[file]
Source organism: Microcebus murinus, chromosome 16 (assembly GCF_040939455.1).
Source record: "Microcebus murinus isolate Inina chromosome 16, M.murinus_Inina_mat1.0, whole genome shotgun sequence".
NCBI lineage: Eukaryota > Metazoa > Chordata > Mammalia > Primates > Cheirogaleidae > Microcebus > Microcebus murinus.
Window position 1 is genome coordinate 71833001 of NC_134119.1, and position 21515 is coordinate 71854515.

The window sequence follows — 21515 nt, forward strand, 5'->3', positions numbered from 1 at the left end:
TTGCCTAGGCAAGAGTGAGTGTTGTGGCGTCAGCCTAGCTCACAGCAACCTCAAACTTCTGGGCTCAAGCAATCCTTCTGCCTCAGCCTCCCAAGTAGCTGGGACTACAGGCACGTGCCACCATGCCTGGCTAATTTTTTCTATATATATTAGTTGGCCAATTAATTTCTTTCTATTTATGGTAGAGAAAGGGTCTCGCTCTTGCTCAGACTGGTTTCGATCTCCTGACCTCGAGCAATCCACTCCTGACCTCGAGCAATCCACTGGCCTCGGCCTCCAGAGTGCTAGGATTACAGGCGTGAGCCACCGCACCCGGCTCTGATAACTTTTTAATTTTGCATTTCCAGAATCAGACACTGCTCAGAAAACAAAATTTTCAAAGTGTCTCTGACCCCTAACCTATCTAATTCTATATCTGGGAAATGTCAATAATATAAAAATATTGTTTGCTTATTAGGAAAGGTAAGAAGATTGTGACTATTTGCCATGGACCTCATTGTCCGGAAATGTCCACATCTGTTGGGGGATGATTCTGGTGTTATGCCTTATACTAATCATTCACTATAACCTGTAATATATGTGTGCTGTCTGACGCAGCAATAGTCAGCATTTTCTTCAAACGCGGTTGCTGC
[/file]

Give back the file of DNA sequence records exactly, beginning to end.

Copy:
Source organism: Microcebus murinus, chromosome 16 (assembly GCF_040939455.1).
Source record: "Microcebus murinus isolate Inina chromosome 16, M.murinus_Inina_mat1.0, whole genome shotgun sequence".
NCBI lineage: Eukaryota > Metazoa > Chordata > Mammalia > Primates > Cheirogaleidae > Microcebus > Microcebus murinus.
Window position 1 is genome coordinate 71833001 of NC_134119.1, and position 21515 is coordinate 71854515.

The window sequence follows — 21515 nt, forward strand, 5'->3', positions numbered from 1 at the left end:
TTGCCTAGGCAAGAGTGAGTGTTGTGGCGTCAGCCTAGCTCACAGCAACCTCAAACTTCTGGGCTCAAGCAATCCTTCTGCCTCAGCCTCCCAAGTAGCTGGGACTACAGGCACGTGCCACCATGCCTGGCTAATTTTTTCTATATATATTAGTTGGCCAATTAATTTCTTTCTATTTATGGTAGAGAAAGGGTCTCGCTCTTGCTCAGACTGGTTTCGATCTCCTGACCTCGAGCAATCCACTCCTGACCTCGAGCAATCCACTGGCCTCGGCCTCCAGAGTGCTAGGATTACAGGCGTGAGCCACCGCACCCGGCTCTGATAACTTTTTAATTTTGCATTTCCAGAATCAGACACTGCTCAGAAAACAAAATTTTCAAAGTGTCTCTGACCCCTAACCTATCTAATTCTATATCTGGGAAATGTCAATAATATAAAAATATTGTTTGCTTATTAGGAAAGGTAAGAAGATTGTGACTATTTGCCATGGACCTCATTGTCCGGAAATGTCCACATCTGTTGGGGGATGATTCTGGTGTTATGCCTTATACTAATCATTCACTATAACCTGTAATATATGTGTGCTGTCTGACGCAGCAATAGTCAGCATTTTCTTCAAACGCGGTTGCTGC